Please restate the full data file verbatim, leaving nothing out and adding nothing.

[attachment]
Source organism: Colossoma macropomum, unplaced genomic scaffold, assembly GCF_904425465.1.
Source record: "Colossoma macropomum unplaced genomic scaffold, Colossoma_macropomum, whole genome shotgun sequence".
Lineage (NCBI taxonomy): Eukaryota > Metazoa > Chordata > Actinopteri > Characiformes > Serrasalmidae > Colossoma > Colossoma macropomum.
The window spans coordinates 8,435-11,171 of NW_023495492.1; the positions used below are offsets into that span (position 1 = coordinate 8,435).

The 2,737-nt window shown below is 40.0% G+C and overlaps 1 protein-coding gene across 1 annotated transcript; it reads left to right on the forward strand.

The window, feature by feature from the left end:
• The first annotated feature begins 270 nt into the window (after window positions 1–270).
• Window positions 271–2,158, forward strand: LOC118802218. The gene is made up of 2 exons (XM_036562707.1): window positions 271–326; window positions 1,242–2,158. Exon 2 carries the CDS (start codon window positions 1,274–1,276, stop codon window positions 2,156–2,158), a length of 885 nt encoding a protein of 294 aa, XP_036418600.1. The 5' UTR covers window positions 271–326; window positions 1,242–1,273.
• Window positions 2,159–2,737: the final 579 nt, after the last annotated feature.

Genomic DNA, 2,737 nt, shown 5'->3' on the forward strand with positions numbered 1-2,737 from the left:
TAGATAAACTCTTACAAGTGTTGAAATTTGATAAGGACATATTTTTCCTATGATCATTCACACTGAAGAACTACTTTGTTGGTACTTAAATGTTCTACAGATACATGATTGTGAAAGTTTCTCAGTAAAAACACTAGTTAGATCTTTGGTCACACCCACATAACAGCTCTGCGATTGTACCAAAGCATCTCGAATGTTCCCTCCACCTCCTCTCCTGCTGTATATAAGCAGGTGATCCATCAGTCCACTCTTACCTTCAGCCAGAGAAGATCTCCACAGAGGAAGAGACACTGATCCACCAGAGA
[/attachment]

Source organism: Colossoma macropomum, unplaced genomic scaffold, assembly GCF_904425465.1.
Source record: "Colossoma macropomum unplaced genomic scaffold, Colossoma_macropomum, whole genome shotgun sequence".
Lineage (NCBI taxonomy): Eukaryota > Metazoa > Chordata > Actinopteri > Characiformes > Serrasalmidae > Colossoma > Colossoma macropomum.
The window spans coordinates 8,435-11,171 of NW_023495492.1; the positions used below are offsets into that span (position 1 = coordinate 8,435).

The 2,737-nt window shown below is 40.0% G+C and overlaps 1 protein-coding gene across 1 annotated transcript; it reads left to right on the forward strand.

The window, feature by feature from the left end:
• The first annotated feature begins 270 nt into the window (after window positions 1–270).
• Window positions 271–2,158, forward strand: LOC118802218. The gene is made up of 2 exons (XM_036562707.1): window positions 271–326; window positions 1,242–2,158. Exon 2 carries the CDS (start codon window positions 1,274–1,276, stop codon window positions 2,156–2,158), a length of 885 nt encoding a protein of 294 aa, XP_036418600.1. The 5' UTR covers window positions 271–326; window positions 1,242–1,273.
• Window positions 2,159–2,737: the final 579 nt, after the last annotated feature.

Genomic DNA, 2,737 nt, shown 5'->3' on the forward strand with positions numbered 1-2,737 from the left:
TAGATAAACTCTTACAAGTGTTGAAATTTGATAAGGACATATTTTTCCTATGATCATTCACACTGAAGAACTACTTTGTTGGTACTTAAATGTTCTACAGATACATGATTGTGAAAGTTTCTCAGTAAAAACACTAGTTAGATCTTTGGTCACACCCACATAACAGCTCTGCGATTGTACCAAAGCATCTCGAATGTTCCCTCCACCTCCTCTCCTGCTGTATATAAGCAGGTGATCCATCAGTCCACTCTTACCTTCAGCCAGAGAAGATCTCCACAGAGGAAGAGACACTGATCCACCAGAGA